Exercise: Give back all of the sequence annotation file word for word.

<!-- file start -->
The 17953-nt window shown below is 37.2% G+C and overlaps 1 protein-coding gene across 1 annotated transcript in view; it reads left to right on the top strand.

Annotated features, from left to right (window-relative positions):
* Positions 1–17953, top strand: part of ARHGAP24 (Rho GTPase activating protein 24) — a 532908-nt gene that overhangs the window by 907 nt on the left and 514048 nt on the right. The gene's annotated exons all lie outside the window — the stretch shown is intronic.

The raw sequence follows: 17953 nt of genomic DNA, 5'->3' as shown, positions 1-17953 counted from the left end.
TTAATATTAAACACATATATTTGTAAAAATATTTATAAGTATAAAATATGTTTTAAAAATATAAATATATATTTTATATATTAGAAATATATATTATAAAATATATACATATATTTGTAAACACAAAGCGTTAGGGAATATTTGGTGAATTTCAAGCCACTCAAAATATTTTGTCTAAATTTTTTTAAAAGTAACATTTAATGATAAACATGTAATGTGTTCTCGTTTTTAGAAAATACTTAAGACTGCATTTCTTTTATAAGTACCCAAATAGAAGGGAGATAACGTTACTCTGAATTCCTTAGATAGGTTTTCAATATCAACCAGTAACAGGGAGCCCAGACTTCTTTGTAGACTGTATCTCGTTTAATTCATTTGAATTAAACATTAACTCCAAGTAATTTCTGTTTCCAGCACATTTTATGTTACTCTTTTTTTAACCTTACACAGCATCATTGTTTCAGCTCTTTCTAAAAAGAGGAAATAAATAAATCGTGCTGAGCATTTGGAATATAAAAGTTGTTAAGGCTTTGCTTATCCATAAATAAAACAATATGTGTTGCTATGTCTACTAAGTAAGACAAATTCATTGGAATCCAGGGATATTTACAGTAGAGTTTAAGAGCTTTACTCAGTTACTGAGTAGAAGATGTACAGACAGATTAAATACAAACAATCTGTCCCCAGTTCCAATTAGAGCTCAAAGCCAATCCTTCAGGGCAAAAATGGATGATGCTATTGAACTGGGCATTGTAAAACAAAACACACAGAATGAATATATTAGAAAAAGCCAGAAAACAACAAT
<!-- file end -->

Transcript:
The 17953-nt window shown below is 37.2% G+C and overlaps 1 protein-coding gene across 1 annotated transcript in view; it reads left to right on the top strand.

Annotated features, from left to right (window-relative positions):
* Positions 1–17953, top strand: part of ARHGAP24 (Rho GTPase activating protein 24) — a 532908-nt gene that overhangs the window by 907 nt on the left and 514048 nt on the right. The gene's annotated exons all lie outside the window — the stretch shown is intronic.

The raw sequence follows: 17953 nt of genomic DNA, 5'->3' as shown, positions 1-17953 counted from the left end.
TTAATATTAAACACATATATTTGTAAAAATATTTATAAGTATAAAATATGTTTTAAAAATATAAATATATATTTTATATATTAGAAATATATATTATAAAATATATACATATATTTGTAAACACAAAGCGTTAGGGAATATTTGGTGAATTTCAAGCCACTCAAAATATTTTGTCTAAATTTTTTTAAAAGTAACATTTAATGATAAACATGTAATGTGTTCTCGTTTTTAGAAAATACTTAAGACTGCATTTCTTTTATAAGTACCCAAATAGAAGGGAGATAACGTTACTCTGAATTCCTTAGATAGGTTTTCAATATCAACCAGTAACAGGGAGCCCAGACTTCTTTGTAGACTGTATCTCGTTTAATTCATTTGAATTAAACATTAACTCCAAGTAATTTCTGTTTCCAGCACATTTTATGTTACTCTTTTTTTAACCTTACACAGCATCATTGTTTCAGCTCTTTCTAAAAAGAGGAAATAAATAAATCGTGCTGAGCATTTGGAATATAAAAGTTGTTAAGGCTTTGCTTATCCATAAATAAAACAATATGTGTTGCTATGTCTACTAAGTAAGACAAATTCATTGGAATCCAGGGATATTTACAGTAGAGTTTAAGAGCTTTACTCAGTTACTGAGTAGAAGATGTACAGACAGATTAAATACAAACAATCTGTCCCCAGTTCCAATTAGAGCTCAAAGCCAATCCTTCAGGGCAAAAATGGATGATGCTATTGAACTGGGCATTGTAAAACAAAACACACAGAATGAATATATTAGAAAAAGCCAGAAAACAACAAT